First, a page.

DNA Testing for Heritable Diseases

+4 votes
288 views
Does anybody know the difference between genetic testing for heritable diseases and genetic testing for genealogy and history? I turned down genetic testing at a major NCI designated comprehensive cancer care center after a breast cancer diagnosis due to being unable to confirm Ashkenazi Jewish roots. (Not to worry, I am completely cancer free. I fought the system and waited six months for my second surgery after a breast cancer diagnosis. After the second surgery, the pathology report found that my cancer had vanished. Warning: Do not try this approach without extensive consultation with your breast cancer treatment team!)

After I stumbled on what appear to be vetted official records identifying numerous family members as being Jewish, I wrote the doctors that treated my breast cancer. I got a letter today with an appointment for follow up with the genetic testing group at the cancer care treatment facility.

I gather that the testing will not identify ancestors. Is this type of genetic testing conducted solely to discover genetic mutations that show an elevated risk for certain heritable diseases? I believe that NCI may be trying to construct family trees, as they asked me to provide information about any cancer in my family and to provide names and dates for family members (alive or deceased) with cancer but I had no reliable data to report.

Wow, this has been a journey. I started out to work on my family tree and my family history has unfolded in a most mysterious way. Some family lines that could be affected are listed below.
in The Tree House by Moira Anonymous G2G1 (1.9k points)

4 Answers

+6 votes
 
Best answer
Both types of tests look at the same DNA, but NCI's testing won't give you the information you need for genealogical purposes, and the testing services that market to consumers aren't allowed to give you the kind of health-related information that NCI will provide. So if you want DNA data for genealogical purposes, you will also need to test with a consumer-oriented service.

I think 23andMe is the only testing service for consumers that includes a significant amount of health-related information, in addition to data that can be used to understand ancestry. I tested at 23andMe before the U.S. Food and Drug Administration (FDA) told them to stop giving health-related information to their customers. For customers who opted in (customers had to opt in to get potentially bad news about genes related to breast cancer, Alzheimer's, and possibly also Parkinson's disease), 23andMe gave data on the major BRCA1 and BRCA2 mutations and some other genes with some relationship to breast cancer, but warned that their tests did not look for some other mutations that affect the genetic component of breast cancer risk. (Now that 23andMe has FDA approval to report some health-related information, I don't think BRCA mutations are on the list of what they are allowed to report.) I expect that NCI testing looks for all of those other known or suspected breast-cancer-related mutations. So you are getting some tests that you can't get from a consumer service, but you'll need to test with a consumer service to get genealogically useful DNA info.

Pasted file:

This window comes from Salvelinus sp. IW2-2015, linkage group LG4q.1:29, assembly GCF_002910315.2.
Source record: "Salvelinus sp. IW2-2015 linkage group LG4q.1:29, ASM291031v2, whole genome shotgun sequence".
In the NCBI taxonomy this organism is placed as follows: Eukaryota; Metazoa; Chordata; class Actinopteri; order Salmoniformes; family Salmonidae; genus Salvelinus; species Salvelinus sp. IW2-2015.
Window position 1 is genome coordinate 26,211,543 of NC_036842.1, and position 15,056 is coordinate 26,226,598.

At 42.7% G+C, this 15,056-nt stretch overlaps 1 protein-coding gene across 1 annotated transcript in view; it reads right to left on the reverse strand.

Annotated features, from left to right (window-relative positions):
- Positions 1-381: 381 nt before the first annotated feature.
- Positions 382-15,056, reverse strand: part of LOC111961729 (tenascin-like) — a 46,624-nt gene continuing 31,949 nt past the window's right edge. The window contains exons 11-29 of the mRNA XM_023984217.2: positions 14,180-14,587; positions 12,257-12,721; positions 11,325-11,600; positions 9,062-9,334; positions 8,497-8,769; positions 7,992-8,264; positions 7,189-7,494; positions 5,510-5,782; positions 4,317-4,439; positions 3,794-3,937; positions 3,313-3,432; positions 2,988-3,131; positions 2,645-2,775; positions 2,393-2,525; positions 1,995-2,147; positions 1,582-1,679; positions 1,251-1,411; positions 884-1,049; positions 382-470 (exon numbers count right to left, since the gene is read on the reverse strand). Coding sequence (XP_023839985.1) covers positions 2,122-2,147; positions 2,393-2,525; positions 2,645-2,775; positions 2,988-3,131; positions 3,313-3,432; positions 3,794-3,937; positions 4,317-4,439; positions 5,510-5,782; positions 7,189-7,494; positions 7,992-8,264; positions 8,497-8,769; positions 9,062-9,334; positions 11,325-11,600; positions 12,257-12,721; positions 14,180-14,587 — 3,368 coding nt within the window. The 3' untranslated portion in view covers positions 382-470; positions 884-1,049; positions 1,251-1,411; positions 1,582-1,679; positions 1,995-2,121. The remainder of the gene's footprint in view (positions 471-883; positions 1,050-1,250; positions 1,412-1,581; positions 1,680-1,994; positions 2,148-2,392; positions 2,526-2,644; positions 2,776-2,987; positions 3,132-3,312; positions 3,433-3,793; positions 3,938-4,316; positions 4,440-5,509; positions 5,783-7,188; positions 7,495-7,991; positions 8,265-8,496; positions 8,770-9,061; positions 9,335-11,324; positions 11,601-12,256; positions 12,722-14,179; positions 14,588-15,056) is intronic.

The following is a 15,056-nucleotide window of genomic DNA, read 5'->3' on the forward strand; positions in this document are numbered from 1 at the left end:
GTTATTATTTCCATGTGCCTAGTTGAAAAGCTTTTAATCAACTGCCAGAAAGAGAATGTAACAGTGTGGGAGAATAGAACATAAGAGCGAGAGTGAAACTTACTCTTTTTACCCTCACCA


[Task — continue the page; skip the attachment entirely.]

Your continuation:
by Ellen Smith G2G Astronaut (1.2m points)
selected by Moira Anonymous
+1 vote
23andMe is the most popular test which includes health related information.
by Peter Roberts G2G6 Pilot (552k points)
+3 votes

Here are some example DNA test results from a company called MyRaid. This is a blood test for specific genes related to cancer, as shown in the report. Some of these genes are also in the 23andMe test.

I think there is much more to be discovered. Doctors want to know as much as possible about your family history of cancer and your genealogy. Maybe they will soon discover more gene mutations that are related to cancer.

by Rick Pierpont G2G6 Pilot (115k points)
+3 votes
I can't be sure without knowing the specifics of the NCI research program, but it's likely that they will be doing complete sequencing of some number of genes that have been implicated in cancers of various types (or possible whole exome or whole genome sequencing). They may discover a novel mutation that arose in the recent past within your lineage. Companies like 23andMe can only test for a limited number of known mutations that are somewhat common.
by
The recent past could be 1000 to 3000 years! There is a huge controversy over Semitic vs European origins of the Ashkenazi. What is fact is the large number of genetic mutations linked to heritable diseases.

What surprised me was the rapid response from my cancer doctors after I told them I found documentation of Jewish ancestry in the US. 80 percent of all Ashkenazi Jews live in the United States. I did not want to proclaim Jewish blood only on suspicion without some evidence.

I do know that these tests uncover risk factors for a large number of diseases. If I were of child bearing age, I might not want to know everything. However,my cousin on the maternal side has daughters with children, and she wants to know all there is to know

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